Last year, in the early buildup to the election (January 2016), I posted an article on Daily Kos titled “What Donald Trump and Jimmy Carter have in common”. At that time, the Republicans hadn’t settled on Trump yet. Only a contrarian (like me) would suggest that Trump might not merely win the primary, but he might even be able to win the general election. That filled me with dread, but took comfort in the conventional wisdom of the day that Trump couldn’t win.
The comparison of Carter to Trump in 2016 still holds true today in 2017. Though that gave me dread in 2016, it gives me hope in 2017. Let’s revisit the topic, because the subsequent election of 1980 holds lessons about 2020 that feel less dreadful IF we learn from history.
Departed deity that was in charge in the receding party’s glory days 1976 : FDR (Democratic President: 1933–1945)
2016 : Reagan (Republican President: 1981–1989)
Party with receding wave 1976 : Democrats (New Deal)
2016 : Republicans (supply-side economics)
With Smarsh, it’s different. She grew up in Kansas, which is culturally/linguistically not much different from where I grew up (all over the U.S. west), where my mom grew up (midway between Omaha and Kansas City), and where much of my extended family still is (Kansas City area). As my mom would point out, modern newscasters (of the day) treated the Nebraska accent as a “neutral” accent — and many TV celebrities like Johnny Carson and David Letterman benefited from their upbringing in neutral accent territory.
It may be that my western upbringing is the reason why I don’t detect an appreciable accent, but others would. The only regional aspects of my younger accent that I’m aware of dropping is referring to carbonated beverage as “pop” (I say “soda” now) and treating “pen” and “pin” as homophones (not anymore). Given how minor the changes to my speech have been since moving to the west coast (living in either Seattle or San Francisco since 1993), I haven’t considered my accent to have changed much since I was young.
In the past few years, I’ve gotten more comfortable speaking warmly of my humble-ish upbringing. Further more, I’ve happily adopted “y’all” in spite of not growing up using the phrase. Some of my fondest memories of my dad were of his cowboy-culture way of talking, which wasn’t that different than the cattle cop highlighted on Planet Money a few years ago. Whenever something would splash all over the place, Dad frequently said it “splattered like a cow pissing on a rock”. He implored me to be more mindful by telling me to “get your head out of your ass”. He frequently claimed that many politicians were “crookeder than a dog’s hind leg”. I’ve carried some of his cowboy-isms forward, but I don’t have the same cowboy cred that he did. Plus, I’m prouder of the fact that I was occasionally able to beat Mom at Scrabble in her prime, and pretty sure that anyone reading this would have had about as tough of a time doing it as I did, no matter how much of a smartypants you think you are.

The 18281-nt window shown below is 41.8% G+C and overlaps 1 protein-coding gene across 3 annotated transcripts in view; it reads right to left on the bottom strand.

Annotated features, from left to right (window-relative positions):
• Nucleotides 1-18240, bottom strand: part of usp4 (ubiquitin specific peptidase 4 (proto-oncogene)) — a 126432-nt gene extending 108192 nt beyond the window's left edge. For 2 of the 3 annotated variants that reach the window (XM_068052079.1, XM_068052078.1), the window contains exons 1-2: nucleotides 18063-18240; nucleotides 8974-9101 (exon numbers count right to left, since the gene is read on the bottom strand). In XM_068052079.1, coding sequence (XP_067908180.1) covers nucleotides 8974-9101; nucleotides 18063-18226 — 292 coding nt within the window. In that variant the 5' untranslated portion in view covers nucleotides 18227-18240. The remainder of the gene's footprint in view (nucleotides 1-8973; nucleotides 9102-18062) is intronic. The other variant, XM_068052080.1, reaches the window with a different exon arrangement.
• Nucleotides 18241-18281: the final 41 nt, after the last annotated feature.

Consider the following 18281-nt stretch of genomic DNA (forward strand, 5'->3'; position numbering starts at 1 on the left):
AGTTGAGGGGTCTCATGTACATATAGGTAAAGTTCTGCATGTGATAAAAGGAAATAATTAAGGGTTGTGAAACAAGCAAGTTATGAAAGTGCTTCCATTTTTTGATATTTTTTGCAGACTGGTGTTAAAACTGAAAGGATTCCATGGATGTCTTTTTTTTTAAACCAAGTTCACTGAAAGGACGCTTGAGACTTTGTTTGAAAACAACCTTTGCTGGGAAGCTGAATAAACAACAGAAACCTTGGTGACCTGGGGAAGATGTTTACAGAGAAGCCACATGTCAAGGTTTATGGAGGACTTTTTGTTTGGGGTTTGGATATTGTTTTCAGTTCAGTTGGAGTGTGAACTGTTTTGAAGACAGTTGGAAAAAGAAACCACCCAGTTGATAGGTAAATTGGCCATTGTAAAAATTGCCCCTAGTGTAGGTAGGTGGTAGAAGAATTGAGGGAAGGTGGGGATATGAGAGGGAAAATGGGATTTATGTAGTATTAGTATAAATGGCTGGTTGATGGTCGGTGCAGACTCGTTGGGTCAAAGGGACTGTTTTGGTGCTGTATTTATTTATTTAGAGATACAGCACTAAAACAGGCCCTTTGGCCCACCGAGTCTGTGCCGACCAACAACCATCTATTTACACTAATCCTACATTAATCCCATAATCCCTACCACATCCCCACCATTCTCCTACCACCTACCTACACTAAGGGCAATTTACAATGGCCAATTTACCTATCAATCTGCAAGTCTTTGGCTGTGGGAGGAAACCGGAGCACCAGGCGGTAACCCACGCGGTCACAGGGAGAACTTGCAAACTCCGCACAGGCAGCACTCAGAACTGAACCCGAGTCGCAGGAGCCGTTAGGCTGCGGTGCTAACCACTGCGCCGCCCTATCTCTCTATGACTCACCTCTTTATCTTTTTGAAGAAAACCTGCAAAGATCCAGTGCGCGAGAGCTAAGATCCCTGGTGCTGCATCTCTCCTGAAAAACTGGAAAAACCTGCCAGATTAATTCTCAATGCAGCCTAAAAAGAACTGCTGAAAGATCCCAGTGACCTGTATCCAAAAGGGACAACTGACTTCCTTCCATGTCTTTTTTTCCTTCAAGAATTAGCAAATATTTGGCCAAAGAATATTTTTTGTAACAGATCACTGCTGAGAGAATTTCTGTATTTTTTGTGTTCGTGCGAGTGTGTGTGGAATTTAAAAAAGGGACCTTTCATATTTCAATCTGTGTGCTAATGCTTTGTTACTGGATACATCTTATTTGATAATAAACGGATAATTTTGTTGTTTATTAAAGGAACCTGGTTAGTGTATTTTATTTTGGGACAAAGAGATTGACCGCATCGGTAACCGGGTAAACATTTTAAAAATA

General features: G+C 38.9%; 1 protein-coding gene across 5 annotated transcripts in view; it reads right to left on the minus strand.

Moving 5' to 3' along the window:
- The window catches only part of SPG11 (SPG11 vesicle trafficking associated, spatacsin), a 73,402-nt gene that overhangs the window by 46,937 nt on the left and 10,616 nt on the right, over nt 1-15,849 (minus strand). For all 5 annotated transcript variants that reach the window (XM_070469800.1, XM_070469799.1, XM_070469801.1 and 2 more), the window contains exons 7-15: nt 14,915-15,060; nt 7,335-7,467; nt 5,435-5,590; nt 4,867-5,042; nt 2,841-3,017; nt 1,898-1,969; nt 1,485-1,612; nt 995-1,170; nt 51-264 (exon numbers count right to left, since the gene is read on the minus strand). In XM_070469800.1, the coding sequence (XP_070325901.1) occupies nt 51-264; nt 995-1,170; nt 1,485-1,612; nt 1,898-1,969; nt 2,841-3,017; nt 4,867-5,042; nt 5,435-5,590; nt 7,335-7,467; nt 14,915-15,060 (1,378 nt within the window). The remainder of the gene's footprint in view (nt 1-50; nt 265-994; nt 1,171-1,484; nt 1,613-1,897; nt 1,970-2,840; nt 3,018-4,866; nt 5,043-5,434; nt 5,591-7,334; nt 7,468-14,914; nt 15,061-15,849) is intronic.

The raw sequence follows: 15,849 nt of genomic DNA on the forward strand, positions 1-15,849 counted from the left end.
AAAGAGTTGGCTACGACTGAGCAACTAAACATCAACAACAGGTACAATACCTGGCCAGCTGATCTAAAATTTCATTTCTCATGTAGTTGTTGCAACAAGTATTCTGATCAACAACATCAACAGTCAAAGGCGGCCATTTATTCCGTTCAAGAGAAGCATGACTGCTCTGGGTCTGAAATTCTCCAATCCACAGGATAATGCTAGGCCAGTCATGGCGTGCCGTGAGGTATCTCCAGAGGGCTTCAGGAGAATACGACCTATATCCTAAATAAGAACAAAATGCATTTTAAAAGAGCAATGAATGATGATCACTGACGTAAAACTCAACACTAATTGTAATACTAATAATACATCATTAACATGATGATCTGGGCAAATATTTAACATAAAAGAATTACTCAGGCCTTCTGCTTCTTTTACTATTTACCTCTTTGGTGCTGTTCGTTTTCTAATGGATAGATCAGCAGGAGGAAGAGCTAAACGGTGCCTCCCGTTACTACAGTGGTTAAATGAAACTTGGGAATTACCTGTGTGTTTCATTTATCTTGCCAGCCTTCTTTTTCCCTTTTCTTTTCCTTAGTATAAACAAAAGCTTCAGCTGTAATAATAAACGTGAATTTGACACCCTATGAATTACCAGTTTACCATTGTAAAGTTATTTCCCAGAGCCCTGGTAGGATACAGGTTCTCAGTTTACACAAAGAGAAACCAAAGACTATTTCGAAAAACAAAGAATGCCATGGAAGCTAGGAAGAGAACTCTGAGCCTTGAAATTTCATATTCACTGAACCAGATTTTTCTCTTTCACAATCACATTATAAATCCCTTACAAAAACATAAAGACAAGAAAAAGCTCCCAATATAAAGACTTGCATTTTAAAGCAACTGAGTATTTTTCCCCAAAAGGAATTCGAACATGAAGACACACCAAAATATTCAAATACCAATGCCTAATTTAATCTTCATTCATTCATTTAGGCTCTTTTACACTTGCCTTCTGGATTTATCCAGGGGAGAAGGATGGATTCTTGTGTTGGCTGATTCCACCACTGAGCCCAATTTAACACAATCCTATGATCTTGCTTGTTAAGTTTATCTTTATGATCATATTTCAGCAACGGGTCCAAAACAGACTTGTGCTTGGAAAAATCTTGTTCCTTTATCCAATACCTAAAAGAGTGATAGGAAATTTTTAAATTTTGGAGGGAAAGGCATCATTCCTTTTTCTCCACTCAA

Listening to Smarsh talk about the assumptions that people seemed to make about her that she ascribed to her accent, it makes me wonder: am I deaf to her accent because of my similar upbringing? Do I have a “western” or “midwestern” accent that might have caused the kinds of discrimination they discuss in this show? Have I just been luckier than Smarsh, or am I just blind to being treated like I just fell off the turnip truck?
I just set up a mock election on Selectricity, just to see what it could do, and was pleasantly surprised that they created a very simple interface for creating Schulze/Condorcet elections that pretty much anyone can use. I tried getting to this point a few years ago with Electowidget, but sadly didn’t get to a usable enough place (nor a maintainable enough site).
Yale economist Bob Shiller says in the weekend issue of Barron’s that he’s still looking for 20-30% housing price declines over the next 5-10 years — including in untouchable cities like San Francisco and New York (and I’ll include Vancouver)
Apparently, Mayor Nickels plans to propose a parking tax for downtown Seattle to fund transportation. Fantastic! That means that the people who commute to downtown from Issaquah or wherever pay some for Seattle transportation (as they should) whereas those of us who live and work in Seattle aren’t getting disproportionately taxed.
I’m a big supporter of moving back to a 28 year maximum term on copyrights. I’ve been thinking about how to describe that, and I think I’ve come up with one way of doing it. Rupert Holmes would still be able to earn a living off of his 1979 hit “Escape (The Pina Colada Song)”, but Debby Boone would just now be asked to hop off of the “You Light Up My Life” gravy train that left the station in the fall of 1977. I think that that’s more than enough economic motivation society should provide to ensure the creation of such … (ahem) … classics.